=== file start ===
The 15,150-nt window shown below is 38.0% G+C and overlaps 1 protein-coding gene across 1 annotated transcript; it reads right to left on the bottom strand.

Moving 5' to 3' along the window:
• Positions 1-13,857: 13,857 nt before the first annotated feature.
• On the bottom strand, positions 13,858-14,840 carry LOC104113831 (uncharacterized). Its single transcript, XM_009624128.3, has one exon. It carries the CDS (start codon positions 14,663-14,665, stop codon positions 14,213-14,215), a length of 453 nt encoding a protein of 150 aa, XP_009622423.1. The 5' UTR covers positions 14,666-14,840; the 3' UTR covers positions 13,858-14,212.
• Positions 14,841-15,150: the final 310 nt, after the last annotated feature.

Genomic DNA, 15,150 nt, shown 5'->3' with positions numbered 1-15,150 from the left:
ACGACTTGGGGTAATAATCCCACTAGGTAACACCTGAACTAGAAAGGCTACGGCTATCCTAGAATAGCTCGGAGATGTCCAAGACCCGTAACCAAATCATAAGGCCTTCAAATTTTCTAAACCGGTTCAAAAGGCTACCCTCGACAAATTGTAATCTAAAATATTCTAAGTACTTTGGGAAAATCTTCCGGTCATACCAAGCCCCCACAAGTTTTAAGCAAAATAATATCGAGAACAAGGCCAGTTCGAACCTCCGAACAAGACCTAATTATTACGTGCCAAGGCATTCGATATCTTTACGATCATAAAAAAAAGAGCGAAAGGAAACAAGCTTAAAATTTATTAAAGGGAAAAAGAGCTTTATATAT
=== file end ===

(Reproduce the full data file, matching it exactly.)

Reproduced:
The 15,150-nt window shown below is 38.0% G+C and overlaps 1 protein-coding gene across 1 annotated transcript; it reads right to left on the bottom strand.

Moving 5' to 3' along the window:
• Positions 1-13,857: 13,857 nt before the first annotated feature.
• On the bottom strand, positions 13,858-14,840 carry LOC104113831 (uncharacterized). Its single transcript, XM_009624128.3, has one exon. It carries the CDS (start codon positions 14,663-14,665, stop codon positions 14,213-14,215), a length of 453 nt encoding a protein of 150 aa, XP_009622423.1. The 5' UTR covers positions 14,666-14,840; the 3' UTR covers positions 13,858-14,212.
• Positions 14,841-15,150: the final 310 nt, after the last annotated feature.

Genomic DNA, 15,150 nt, shown 5'->3' with positions numbered 1-15,150 from the left:
ACGACTTGGGGTAATAATCCCACTAGGTAACACCTGAACTAGAAAGGCTACGGCTATCCTAGAATAGCTCGGAGATGTCCAAGACCCGTAACCAAATCATAAGGCCTTCAAATTTTCTAAACCGGTTCAAAAGGCTACCCTCGACAAATTGTAATCTAAAATATTCTAAGTACTTTGGGAAAATCTTCCGGTCATACCAAGCCCCCACAAGTTTTAAGCAAAATAATATCGAGAACAAGGCCAGTTCGAACCTCCGAACAAGACCTAATTATTACGTGCCAAGGCATTCGATATCTTTACGATCATAAAAAAAAGAGCGAAAGGAAACAAGCTTAAAATTTATTAAAGGGAAAAAGAGCTTTATATAT